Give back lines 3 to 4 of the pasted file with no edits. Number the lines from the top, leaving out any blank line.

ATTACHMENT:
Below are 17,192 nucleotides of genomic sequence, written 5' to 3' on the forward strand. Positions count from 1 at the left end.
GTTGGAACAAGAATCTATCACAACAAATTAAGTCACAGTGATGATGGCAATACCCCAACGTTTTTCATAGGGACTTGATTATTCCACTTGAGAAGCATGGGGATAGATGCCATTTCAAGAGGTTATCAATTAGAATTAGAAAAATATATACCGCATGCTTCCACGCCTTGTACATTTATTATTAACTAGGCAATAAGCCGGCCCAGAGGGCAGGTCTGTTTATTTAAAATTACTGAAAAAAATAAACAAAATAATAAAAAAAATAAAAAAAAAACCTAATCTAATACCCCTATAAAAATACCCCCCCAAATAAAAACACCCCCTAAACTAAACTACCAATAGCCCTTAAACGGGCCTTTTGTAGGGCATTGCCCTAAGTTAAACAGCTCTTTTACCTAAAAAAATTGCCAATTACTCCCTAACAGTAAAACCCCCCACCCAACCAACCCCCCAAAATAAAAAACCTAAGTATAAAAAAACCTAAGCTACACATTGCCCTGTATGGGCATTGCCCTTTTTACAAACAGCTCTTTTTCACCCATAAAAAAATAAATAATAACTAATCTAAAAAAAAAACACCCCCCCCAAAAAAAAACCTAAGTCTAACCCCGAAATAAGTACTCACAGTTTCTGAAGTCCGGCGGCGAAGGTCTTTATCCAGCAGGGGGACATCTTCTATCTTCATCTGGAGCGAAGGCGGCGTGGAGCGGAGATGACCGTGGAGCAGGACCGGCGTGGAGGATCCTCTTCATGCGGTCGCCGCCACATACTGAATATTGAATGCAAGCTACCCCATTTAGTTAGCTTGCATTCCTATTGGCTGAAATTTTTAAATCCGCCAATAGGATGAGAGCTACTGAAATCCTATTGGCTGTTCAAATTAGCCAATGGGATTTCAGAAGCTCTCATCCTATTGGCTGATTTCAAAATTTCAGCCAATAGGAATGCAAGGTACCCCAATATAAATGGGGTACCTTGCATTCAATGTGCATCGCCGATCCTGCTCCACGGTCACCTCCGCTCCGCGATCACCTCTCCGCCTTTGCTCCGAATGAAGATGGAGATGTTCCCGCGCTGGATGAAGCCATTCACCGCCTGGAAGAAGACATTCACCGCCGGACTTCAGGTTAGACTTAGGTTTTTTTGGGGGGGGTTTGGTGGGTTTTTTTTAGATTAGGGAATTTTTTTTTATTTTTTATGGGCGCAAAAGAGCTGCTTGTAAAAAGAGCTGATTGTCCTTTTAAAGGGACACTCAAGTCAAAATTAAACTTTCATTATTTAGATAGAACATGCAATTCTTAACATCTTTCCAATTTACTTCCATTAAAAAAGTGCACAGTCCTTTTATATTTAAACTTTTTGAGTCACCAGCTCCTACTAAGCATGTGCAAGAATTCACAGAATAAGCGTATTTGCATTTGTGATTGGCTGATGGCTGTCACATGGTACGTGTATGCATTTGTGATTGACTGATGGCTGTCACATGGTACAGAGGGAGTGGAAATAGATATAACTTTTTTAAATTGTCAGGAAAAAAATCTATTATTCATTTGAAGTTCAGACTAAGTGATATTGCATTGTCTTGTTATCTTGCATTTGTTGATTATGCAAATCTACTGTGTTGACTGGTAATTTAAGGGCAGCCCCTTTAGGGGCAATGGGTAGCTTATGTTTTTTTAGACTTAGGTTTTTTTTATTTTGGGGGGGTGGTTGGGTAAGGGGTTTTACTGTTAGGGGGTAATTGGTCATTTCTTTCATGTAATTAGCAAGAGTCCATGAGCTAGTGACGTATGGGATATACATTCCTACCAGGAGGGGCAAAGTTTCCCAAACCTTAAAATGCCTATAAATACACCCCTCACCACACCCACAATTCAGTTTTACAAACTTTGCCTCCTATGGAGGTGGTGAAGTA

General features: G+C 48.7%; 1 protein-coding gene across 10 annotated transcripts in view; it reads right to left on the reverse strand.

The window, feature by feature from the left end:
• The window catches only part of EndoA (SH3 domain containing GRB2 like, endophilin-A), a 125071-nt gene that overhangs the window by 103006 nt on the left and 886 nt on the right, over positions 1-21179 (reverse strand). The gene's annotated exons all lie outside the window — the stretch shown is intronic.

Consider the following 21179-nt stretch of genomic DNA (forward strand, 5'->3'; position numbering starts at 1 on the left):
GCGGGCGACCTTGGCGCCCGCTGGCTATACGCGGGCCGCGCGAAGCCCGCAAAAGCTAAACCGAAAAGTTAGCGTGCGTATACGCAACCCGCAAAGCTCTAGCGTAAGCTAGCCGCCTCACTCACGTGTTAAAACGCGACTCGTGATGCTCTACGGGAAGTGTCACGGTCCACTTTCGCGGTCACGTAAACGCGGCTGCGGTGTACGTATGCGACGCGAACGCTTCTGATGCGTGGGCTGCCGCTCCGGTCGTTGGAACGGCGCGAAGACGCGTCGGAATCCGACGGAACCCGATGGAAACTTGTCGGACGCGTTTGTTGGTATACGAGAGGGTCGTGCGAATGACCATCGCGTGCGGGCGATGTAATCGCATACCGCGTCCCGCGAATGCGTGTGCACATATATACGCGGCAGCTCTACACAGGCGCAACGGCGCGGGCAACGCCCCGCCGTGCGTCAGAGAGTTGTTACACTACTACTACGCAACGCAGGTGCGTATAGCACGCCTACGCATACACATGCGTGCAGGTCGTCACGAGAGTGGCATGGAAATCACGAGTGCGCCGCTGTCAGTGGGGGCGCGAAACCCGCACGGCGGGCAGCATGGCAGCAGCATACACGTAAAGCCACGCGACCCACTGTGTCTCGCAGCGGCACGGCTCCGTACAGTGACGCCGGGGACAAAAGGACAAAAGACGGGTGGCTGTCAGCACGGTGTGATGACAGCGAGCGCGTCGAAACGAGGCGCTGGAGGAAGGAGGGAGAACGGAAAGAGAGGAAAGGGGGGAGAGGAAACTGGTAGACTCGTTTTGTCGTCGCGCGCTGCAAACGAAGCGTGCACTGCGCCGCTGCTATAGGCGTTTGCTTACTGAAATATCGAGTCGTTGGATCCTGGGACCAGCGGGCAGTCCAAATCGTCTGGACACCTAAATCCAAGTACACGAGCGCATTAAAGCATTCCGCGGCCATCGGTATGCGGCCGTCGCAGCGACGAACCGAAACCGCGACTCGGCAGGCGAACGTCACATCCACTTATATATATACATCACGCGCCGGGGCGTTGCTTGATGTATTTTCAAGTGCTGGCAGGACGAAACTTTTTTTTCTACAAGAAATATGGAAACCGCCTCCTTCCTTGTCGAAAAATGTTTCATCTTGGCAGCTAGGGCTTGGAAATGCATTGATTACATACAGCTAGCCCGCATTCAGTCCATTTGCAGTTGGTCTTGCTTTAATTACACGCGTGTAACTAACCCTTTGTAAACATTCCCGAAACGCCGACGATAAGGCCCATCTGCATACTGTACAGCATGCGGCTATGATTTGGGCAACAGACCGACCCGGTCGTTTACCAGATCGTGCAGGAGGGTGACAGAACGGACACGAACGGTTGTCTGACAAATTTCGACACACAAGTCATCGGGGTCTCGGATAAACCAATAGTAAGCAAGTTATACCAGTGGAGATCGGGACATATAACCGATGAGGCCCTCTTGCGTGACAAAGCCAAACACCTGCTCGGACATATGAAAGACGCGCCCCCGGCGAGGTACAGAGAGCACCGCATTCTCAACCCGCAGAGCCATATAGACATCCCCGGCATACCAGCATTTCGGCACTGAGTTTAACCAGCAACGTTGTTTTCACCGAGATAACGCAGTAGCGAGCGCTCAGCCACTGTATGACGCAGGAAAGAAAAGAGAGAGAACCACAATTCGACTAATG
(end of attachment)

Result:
General features: G+C 48.7%; 1 protein-coding gene across 10 annotated transcripts in view; it reads right to left on the reverse strand.

The window, feature by feature from the left end: